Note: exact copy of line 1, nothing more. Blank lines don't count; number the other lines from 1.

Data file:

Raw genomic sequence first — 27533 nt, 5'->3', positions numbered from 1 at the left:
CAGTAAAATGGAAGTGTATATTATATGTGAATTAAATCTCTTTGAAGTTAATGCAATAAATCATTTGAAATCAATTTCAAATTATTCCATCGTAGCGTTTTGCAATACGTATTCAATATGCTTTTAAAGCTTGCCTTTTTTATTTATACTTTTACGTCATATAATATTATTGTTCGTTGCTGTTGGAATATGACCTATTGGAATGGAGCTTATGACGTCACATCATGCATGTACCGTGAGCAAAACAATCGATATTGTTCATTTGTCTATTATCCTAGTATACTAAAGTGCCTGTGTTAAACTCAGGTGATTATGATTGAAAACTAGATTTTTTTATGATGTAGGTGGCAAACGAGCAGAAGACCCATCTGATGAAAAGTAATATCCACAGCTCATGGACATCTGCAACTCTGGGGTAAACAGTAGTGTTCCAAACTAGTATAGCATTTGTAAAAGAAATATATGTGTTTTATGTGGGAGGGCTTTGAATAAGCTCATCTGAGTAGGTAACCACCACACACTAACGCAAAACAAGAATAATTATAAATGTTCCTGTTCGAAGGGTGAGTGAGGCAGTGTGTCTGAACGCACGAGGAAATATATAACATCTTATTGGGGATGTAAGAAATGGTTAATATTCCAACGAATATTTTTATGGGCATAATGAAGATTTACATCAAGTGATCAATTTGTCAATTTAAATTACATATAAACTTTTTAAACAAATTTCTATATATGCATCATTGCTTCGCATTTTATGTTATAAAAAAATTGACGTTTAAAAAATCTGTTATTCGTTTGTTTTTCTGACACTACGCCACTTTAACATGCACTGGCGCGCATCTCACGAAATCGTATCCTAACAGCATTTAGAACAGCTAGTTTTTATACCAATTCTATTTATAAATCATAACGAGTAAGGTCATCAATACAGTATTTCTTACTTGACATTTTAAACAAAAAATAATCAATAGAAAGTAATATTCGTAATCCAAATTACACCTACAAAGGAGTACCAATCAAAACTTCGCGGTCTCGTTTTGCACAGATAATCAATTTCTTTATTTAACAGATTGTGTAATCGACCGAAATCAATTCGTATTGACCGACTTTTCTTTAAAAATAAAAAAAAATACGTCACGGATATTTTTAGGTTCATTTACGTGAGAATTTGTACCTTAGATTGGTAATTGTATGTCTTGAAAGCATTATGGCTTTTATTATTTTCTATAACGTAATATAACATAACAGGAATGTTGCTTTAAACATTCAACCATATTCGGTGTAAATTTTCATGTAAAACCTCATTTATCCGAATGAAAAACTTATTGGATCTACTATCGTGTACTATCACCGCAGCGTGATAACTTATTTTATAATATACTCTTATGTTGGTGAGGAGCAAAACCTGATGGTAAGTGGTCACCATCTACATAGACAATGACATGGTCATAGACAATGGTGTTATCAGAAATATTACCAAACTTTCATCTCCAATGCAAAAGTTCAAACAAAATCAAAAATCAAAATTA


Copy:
Raw genomic sequence first — 27533 nt, 5'->3', positions numbered from 1 at the left: